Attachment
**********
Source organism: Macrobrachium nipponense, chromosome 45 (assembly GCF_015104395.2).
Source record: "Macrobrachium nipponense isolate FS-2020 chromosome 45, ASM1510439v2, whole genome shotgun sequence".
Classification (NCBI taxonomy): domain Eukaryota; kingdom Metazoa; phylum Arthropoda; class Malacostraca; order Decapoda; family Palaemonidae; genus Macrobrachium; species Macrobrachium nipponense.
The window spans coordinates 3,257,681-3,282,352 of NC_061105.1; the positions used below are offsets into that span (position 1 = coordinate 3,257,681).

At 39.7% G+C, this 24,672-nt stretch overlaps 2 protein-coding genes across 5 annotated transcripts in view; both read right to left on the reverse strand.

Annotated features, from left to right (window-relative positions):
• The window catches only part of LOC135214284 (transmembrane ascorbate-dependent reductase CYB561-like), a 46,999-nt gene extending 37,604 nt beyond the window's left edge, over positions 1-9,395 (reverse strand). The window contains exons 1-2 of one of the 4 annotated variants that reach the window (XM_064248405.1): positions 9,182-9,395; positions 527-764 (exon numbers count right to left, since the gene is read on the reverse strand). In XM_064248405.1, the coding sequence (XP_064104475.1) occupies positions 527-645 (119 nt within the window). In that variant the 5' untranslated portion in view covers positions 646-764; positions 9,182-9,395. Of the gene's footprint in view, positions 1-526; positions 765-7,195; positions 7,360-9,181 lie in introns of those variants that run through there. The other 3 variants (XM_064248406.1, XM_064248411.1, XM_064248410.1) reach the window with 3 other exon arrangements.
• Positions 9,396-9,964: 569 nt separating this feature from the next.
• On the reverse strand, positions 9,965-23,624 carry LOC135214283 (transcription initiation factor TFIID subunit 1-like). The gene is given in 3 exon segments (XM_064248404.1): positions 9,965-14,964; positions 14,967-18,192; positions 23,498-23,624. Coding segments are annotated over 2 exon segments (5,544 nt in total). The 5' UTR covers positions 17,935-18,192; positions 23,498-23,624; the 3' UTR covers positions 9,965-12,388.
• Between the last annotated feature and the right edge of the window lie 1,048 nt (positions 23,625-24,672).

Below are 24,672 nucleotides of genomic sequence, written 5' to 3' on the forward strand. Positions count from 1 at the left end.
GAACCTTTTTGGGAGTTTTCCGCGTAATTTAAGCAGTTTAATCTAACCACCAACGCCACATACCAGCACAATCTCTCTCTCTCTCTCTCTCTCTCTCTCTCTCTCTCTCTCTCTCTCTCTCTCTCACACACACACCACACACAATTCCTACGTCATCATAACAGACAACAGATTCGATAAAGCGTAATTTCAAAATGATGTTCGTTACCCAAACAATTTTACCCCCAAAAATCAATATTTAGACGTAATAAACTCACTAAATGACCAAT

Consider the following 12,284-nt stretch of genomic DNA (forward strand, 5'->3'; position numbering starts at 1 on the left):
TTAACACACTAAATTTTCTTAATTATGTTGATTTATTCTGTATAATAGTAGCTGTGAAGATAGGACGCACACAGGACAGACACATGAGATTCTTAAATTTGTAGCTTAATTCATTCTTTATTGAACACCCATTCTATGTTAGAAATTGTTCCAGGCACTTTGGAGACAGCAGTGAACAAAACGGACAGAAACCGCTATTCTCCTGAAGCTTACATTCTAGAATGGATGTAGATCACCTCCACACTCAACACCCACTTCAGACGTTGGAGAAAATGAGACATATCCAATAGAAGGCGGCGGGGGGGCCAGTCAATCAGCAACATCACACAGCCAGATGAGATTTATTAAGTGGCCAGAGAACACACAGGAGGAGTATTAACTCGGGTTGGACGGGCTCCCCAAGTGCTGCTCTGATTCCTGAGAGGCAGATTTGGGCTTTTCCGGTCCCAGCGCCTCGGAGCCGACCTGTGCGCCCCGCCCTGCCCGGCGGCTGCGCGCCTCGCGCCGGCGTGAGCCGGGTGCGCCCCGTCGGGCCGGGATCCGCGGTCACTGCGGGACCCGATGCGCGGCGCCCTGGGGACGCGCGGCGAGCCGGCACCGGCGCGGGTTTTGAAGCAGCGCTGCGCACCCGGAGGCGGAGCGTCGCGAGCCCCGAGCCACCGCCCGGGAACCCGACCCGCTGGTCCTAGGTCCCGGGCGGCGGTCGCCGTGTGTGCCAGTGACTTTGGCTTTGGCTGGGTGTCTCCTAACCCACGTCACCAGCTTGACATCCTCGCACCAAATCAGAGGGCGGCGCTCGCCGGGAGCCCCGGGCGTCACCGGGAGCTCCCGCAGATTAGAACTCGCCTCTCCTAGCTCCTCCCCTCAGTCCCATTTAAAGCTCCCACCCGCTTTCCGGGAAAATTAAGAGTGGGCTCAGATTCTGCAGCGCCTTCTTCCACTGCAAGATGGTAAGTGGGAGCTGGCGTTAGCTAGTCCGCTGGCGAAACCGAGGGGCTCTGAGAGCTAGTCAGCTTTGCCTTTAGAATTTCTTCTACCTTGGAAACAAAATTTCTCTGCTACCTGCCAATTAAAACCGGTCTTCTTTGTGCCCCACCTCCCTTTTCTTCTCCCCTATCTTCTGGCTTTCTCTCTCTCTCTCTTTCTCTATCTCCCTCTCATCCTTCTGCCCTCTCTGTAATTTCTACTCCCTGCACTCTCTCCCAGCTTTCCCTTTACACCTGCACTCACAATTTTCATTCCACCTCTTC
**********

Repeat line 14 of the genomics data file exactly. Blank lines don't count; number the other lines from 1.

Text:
TTAACACACTAAATTTTCTTAATTATGTTGATTTATTCTGTATAATAGTAGCTGTGAAGATAGGACGCACACAGGACAGACACATGAGATTCTTAAATTTGTAGCTTAATTCATTCTTTATTGAACACCCATTCTATGTTAGAAATTGTTCCAGGCACTTTGGAGACAGCAGTGAACAAAACGGACAGAAACCGCTATTCTCCTGAAGCTTACATTCTAGAATGGATGTAGATCACCTCCACACTCAACACCCACTTCAGACGTTGGAGAAAATGAGACATATCCAATAGAAGGCGGCGGGGGGGCCAGTCAATCAGCAACATCACACAGCCAGATGAGATTTATTAAGTGGCCAGAGAACACACAGGAGGAGTATTAACTCGGGTTGGACGGGCTCCCCAAGTGCTGCTCTGATTCCTGAGAGGCAGATTTGGGCTTTTCCGGTCCCAGCGCCTCGGAGCCGACCTGTGCGCCCCGCCCTGCCCGGCGGCTGCGCGCCTCGCGCCGGCGTGAGCCGGGTGCGCCCCGTCGGGCCGGGATCCGCGGTCACTGCGGGACCCGATGCGCGGCGCCCTGGGGACGCGCGGCGAGCCGGCACCGGCGCGGGTTTTGAAGCAGCGCTGCGCACCCGGAGGCGGAGCGTCGCGAGCCCCGAGCCACCGCCCGGGAACCCGACCCGCTGGTCCTAGGTCCCGGGCGGCGGTCGCCGTGTGTGCCAGTGACTTTGGCTTTGGCTGGGTGTCTCCTAACCCACGTCACCAGCTTGACATCCTCGCACCAAATCAGAGGGCGGCGCTCGCCGGGAGCCCCGGGCGTCACCGGGAGCTCCCGCAGATTAGAACTCGCCTCTCCTAGCTCCTCCCCTCAGTCCCATTTAAAGCTCCCACCCGCTTTCCGGGAAAATTAAGAGTGGGCTCAGATTCTGCAGCGCCTTCTTCCACTGCAAGATGGTAAGTGGGAGCTGGCGTTAGCTAGTCCGCTGGCGAAACCGAGGGGCTCTGAGAGCTAGTCAGCTTTGCCTTTAGAATTTCTTCTACCTTGGAAACAAAATTTCTCTGCTACCTGCCAATTAAAACCGGTCTTCTTTGTGCCCCACCTCCCTTTTCTTCTCCCCTATCTTCTGGCTTTCTCTCTCTCTCTCTTTCTCTATCTCCCTCTCATCCTTCTGCCCTCTCTGTAATTTCTACTCCCTGCACTCTCTCCCAGCTTTCCCTTTACACCTGCACTCACAATTTTCATTCCACCTCTTC